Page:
Introduction: Voltage-gated potassium channels (Kvs) play an important role in the termination of neuronal action potentials. Kv3.4 is one of many types of Kv channels, found throughout the human body – including in the axon terminals of dorsal root ganglia neurons. Kv3.4 channels are categorized as A-type currents and have prominent fast-inactivation that has been shown to be phosphorylation dependent. It is hypothesized that following spinal cord injury (SCI), Kv3.4 channels become hyperphosphorylated and their expression reduced – leading to an increase in nociceptive signaling.
Methods: We used embryonic DRG neurons, transfected with one of four types of viral AAV6 constructs, to induce expression of Kv3.4 channels. Constructs included EGFP, WT Kv3.4, Kv3.4 A (phosphonull), Kv3.4 D (phosphomimetic), and Kv3.4 dominant negative (DN).
Results: Kv3.4 constructs were differentially trafficked across embryonic DRG neurons, following AAV1 transfection, as seen through immunofluorescence. Peak currents were increased for WT, A, and D mutants, relative to GFP and DN. The sustained current for phosphomimetic was significantly higher than for GFP and phosphonull (p=0.031). G/Gmax for all traces showed similar activation kinetics. V1/2 was relatively unchanged across constructs. The slow inactivating current was measured at t=50 sec and AP duration for the phosphomimetic Kv3.4 channels was shortened compared with GFP (p=0.018). The rate of repolarization was increased in phosphomimetic constructs, compared with GFP (p=0.044).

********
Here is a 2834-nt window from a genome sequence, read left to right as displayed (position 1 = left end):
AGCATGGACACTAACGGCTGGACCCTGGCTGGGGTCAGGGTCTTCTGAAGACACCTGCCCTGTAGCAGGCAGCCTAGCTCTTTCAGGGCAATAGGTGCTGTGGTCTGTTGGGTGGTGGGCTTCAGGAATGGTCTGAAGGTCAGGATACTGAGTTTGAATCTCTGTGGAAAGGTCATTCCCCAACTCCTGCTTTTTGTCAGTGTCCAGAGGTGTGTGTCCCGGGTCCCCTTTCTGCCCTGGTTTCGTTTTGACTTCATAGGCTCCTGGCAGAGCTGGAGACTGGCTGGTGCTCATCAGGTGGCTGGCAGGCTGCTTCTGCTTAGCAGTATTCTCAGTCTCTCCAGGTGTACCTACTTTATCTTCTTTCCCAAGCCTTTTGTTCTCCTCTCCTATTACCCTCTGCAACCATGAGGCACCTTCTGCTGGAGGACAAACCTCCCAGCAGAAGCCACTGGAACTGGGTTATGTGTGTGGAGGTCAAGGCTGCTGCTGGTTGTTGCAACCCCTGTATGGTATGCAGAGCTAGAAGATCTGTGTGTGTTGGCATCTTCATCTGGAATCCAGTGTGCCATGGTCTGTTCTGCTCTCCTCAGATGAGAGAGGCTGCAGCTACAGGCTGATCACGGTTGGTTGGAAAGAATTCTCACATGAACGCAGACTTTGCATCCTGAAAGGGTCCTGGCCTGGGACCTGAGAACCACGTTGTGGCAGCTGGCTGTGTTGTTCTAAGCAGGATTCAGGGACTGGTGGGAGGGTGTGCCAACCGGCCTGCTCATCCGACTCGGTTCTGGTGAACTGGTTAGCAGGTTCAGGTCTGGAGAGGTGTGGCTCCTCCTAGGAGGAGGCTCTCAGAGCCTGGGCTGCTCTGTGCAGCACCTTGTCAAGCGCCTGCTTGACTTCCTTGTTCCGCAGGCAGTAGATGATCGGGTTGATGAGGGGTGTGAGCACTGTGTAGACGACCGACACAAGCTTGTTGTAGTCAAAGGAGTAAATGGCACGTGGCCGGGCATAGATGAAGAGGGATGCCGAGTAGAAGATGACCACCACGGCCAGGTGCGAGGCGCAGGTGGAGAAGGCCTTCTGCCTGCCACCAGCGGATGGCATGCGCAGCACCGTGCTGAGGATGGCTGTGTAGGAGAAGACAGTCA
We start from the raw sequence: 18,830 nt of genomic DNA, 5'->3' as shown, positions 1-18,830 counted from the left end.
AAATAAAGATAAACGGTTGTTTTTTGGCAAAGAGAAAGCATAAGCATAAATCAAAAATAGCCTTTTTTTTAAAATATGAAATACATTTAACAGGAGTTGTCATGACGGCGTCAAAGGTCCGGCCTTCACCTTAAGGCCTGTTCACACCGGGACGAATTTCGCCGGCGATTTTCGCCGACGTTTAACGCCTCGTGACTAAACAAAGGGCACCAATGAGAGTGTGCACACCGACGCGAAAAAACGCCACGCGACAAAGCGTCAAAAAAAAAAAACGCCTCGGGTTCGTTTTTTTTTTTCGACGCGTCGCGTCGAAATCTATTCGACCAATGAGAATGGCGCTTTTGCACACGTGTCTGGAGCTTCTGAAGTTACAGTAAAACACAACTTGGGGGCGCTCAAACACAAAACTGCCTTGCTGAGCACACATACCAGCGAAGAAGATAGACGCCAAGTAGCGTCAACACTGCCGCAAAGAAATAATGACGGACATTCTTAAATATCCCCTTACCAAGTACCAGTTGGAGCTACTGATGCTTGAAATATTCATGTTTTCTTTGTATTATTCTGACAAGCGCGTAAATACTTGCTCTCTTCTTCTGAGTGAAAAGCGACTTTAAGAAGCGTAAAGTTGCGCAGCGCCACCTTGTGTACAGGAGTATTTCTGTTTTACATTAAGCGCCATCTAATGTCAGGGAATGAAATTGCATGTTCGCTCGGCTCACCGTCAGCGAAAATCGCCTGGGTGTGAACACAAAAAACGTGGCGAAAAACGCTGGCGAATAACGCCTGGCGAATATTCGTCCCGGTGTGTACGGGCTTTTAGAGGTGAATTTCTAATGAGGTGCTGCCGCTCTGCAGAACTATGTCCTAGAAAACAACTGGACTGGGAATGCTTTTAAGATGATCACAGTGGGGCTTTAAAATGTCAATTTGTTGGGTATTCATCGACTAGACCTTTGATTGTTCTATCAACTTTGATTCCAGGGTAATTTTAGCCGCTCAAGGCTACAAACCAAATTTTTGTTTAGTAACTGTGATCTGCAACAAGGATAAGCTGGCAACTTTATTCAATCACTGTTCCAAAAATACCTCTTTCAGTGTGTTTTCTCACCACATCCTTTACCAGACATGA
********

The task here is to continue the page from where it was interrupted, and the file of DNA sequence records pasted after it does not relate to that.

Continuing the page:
Discussion: Phosphorylation of Kv3.4 appears to modulate channel properties and may also play a role in SCI-induced neuropathic pain. Future in vivo experiments can assess pain behavior in animals expressing different Kv3.4 constructs.
Alexander, Tyler D.; Zhi, PhD, Lianteng; Muqeem, Tanziyah; and Covarrubias, MD, PhD, Manuel, "Phosphorylation of a K channel by PKC regulates the excitability of primary sensory neurons and pain signaling" (2020). Phase 1. Paper 102.